Osteoporotic fractures affect >1.4 million U.S. postmenopausal women annually, and contribute to loss of
independence and mortality. This study aims to establish a foundation that will ultimately allow us to address a
potentially paradigm-changing question: should we prevent fast bone mineral density (BMD) decline during the
menopause transition (MT) and early postmenopause (before substantial BMD decline has occurred) to reduce
the risk of subsequent fractures?
The MT and early postmenopause may be opportune times for early, short-term intervention because
increased bone turnover and negative balance between bone resorption and formation contribute to fast BMD
decline, damage to bone microarchitecture and risk of fracture. However, before we can test the efficacy of
early intervention, we must surmount a critical barrier: we have to be able to predict whether a woman in her
40s to 50s is at risk for fast BMD decline and fracture during the MT and early postmenopause.
The overarching objective of this study is to tackle this barrier by examining whether a novel bone balance
index (BBI) that combines individual bone resorption and formation to non-invasively estimate bone balance,
can predict fast BMD decline and fracture. We will conduct this study in the Study of Women's Health Across
the Nation (SWAN). From SWAN, we previously created a proof-of-concept BBI using bone turnover markers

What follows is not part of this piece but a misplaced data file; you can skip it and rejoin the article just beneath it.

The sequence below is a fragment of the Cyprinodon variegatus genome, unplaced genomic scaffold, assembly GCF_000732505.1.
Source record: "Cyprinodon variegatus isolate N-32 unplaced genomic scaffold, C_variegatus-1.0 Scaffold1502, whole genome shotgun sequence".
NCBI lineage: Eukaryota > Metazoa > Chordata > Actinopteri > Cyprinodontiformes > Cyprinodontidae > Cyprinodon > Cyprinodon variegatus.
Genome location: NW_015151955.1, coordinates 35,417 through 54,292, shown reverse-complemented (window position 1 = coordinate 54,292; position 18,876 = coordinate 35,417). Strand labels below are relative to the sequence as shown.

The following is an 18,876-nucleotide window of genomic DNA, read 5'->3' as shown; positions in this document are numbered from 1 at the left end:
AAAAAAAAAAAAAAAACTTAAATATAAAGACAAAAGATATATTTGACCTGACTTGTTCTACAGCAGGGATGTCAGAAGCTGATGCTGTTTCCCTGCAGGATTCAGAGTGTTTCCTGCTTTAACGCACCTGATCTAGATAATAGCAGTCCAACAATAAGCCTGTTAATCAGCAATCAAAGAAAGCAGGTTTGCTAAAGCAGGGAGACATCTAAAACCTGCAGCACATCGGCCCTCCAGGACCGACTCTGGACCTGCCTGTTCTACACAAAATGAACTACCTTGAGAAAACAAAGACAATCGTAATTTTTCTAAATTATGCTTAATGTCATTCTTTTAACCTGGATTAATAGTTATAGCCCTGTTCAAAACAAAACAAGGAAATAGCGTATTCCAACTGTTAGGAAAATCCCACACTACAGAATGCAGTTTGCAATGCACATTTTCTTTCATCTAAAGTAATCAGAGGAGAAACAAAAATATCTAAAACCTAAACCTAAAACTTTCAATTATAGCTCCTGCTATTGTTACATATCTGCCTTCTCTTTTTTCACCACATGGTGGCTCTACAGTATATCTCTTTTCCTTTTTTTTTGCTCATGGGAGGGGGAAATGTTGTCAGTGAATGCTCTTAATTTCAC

that are no longer recommended for clinical research. This BBI was a stronger predictor of BMD decline than a
bone resorption marker alone.
Here, we will further develop the BBI construct, in an effort to maximize its ability to predict BMD decline
and fracture. We propose to access banked serum collected from SWAN participants during the MT and early
postmenopause to measure currently acknowledged reference bone resorption (serum collagen type I C-
telopeptide [s-CTX]) and formation (serum procollagen type I propeptide [s-PINP]) markers. We will then
recreate our BBI using s-CTX and s-PINP. Aim 1 will characterize how s-CTX, s-PINP, and BBI (created from
s-CTX and s-PINP) change during the MT and early postmenopause. Aim 2 will examine the ability of BBI and
s-CTX to predict fast BMD decline. Aim 3 will examine the ability of BBI and s-CTX to predict future fracture.
These aims will lay the foundation for developing a tool that combines BBI with clinical risk factors (similar
to adding BMD to clinical risk factors in FRAX) to identify women who may benefit from early intervention, and
thus pave the way for clinical trials testing the efficacy of early, short-term, preventive intervention. This
program of investigation could ultimately contribute to a shift in the way that we prevent fracture: targeting high-
risk women in their 40s-50s prior to substantial BMD decline.